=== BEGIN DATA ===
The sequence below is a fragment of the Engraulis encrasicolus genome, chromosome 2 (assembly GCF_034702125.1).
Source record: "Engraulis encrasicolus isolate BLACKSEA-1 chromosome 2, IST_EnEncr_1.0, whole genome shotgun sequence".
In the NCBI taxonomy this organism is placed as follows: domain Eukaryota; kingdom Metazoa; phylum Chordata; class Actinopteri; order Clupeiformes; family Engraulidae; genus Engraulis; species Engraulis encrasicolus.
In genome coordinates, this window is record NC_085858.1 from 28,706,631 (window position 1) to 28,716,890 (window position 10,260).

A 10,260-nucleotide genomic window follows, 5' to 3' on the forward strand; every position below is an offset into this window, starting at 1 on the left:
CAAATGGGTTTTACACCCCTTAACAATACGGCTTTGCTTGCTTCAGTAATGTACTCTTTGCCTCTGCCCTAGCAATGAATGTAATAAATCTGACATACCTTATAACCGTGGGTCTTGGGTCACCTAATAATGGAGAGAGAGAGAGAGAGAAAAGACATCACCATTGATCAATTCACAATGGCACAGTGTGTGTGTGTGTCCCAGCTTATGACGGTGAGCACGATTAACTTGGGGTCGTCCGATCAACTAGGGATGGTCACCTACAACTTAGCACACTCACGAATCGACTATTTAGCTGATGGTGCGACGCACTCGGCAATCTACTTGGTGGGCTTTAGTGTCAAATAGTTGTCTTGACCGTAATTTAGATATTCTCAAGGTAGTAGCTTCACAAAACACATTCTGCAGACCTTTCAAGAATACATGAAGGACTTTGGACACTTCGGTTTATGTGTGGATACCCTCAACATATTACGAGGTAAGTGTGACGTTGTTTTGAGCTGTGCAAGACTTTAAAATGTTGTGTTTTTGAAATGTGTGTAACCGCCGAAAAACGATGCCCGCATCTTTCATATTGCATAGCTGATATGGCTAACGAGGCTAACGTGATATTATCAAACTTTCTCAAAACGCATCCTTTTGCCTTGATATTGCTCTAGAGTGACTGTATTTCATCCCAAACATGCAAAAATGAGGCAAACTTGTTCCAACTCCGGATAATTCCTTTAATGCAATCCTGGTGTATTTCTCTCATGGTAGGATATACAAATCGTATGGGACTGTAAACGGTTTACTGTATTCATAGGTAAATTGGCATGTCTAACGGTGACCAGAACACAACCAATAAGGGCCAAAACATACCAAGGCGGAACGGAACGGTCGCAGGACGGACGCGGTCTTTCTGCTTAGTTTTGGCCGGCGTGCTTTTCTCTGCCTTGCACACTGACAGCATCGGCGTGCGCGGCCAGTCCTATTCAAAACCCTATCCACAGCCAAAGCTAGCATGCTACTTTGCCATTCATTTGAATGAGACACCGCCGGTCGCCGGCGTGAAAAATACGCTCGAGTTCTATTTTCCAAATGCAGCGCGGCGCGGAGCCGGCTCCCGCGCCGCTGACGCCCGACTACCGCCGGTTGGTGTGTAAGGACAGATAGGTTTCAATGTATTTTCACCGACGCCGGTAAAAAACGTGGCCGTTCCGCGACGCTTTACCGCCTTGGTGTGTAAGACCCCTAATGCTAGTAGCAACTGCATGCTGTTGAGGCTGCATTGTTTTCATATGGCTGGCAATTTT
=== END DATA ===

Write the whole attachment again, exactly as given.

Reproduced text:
The sequence below is a fragment of the Engraulis encrasicolus genome, chromosome 2 (assembly GCF_034702125.1).
Source record: "Engraulis encrasicolus isolate BLACKSEA-1 chromosome 2, IST_EnEncr_1.0, whole genome shotgun sequence".
In the NCBI taxonomy this organism is placed as follows: domain Eukaryota; kingdom Metazoa; phylum Chordata; class Actinopteri; order Clupeiformes; family Engraulidae; genus Engraulis; species Engraulis encrasicolus.
In genome coordinates, this window is record NC_085858.1 from 28,706,631 (window position 1) to 28,716,890 (window position 10,260).

A 10,260-nucleotide genomic window follows, 5' to 3' on the forward strand; every position below is an offset into this window, starting at 1 on the left:
CAAATGGGTTTTACACCCCTTAACAATACGGCTTTGCTTGCTTCAGTAATGTACTCTTTGCCTCTGCCCTAGCAATGAATGTAATAAATCTGACATACCTTATAACCGTGGGTCTTGGGTCACCTAATAATGGAGAGAGAGAGAGAGAGAAAAGACATCACCATTGATCAATTCACAATGGCACAGTGTGTGTGTGTGTCCCAGCTTATGACGGTGAGCACGATTAACTTGGGGTCGTCCGATCAACTAGGGATGGTCACCTACAACTTAGCACACTCACGAATCGACTATTTAGCTGATGGTGCGACGCACTCGGCAATCTACTTGGTGGGCTTTAGTGTCAAATAGTTGTCTTGACCGTAATTTAGATATTCTCAAGGTAGTAGCTTCACAAAACACATTCTGCAGACCTTTCAAGAATACATGAAGGACTTTGGACACTTCGGTTTATGTGTGGATACCCTCAACATATTACGAGGTAAGTGTGACGTTGTTTTGAGCTGTGCAAGACTTTAAAATGTTGTGTTTTTGAAATGTGTGTAACCGCCGAAAAACGATGCCCGCATCTTTCATATTGCATAGCTGATATGGCTAACGAGGCTAACGTGATATTATCAAACTTTCTCAAAACGCATCCTTTTGCCTTGATATTGCTCTAGAGTGACTGTATTTCATCCCAAACATGCAAAAATGAGGCAAACTTGTTCCAACTCCGGATAATTCCTTTAATGCAATCCTGGTGTATTTCTCTCATGGTAGGATATACAAATCGTATGGGACTGTAAACGGTTTACTGTATTCATAGGTAAATTGGCATGTCTAACGGTGACCAGAACACAACCAATAAGGGCCAAAACATACCAAGGCGGAACGGAACGGTCGCAGGACGGACGCGGTCTTTCTGCTTAGTTTTGGCCGGCGTGCTTTTCTCTGCCTTGCACACTGACAGCATCGGCGTGCGCGGCCAGTCCTATTCAAAACCCTATCCACAGCCAAAGCTAGCATGCTACTTTGCCATTCATTTGAATGAGACACCGCCGGTCGCCGGCGTGAAAAATACGCTCGAGTTCTATTTTCCAAATGCAGCGCGGCGCGGAGCCGGCTCCCGCGCCGCTGACGCCCGACTACCGCCGGTTGGTGTGTAAGGACAGATAGGTTTCAATGTATTTTCACCGACGCCGGTAAAAAACGTGGCCGTTCCGCGACGCTTTACCGCCTTGGTGTGTAAGACCCCTAATGCTAGTAGCAACTGCATGCTGTTGAGGCTGCATTGTTTTCATATGGCTGGCAATTTT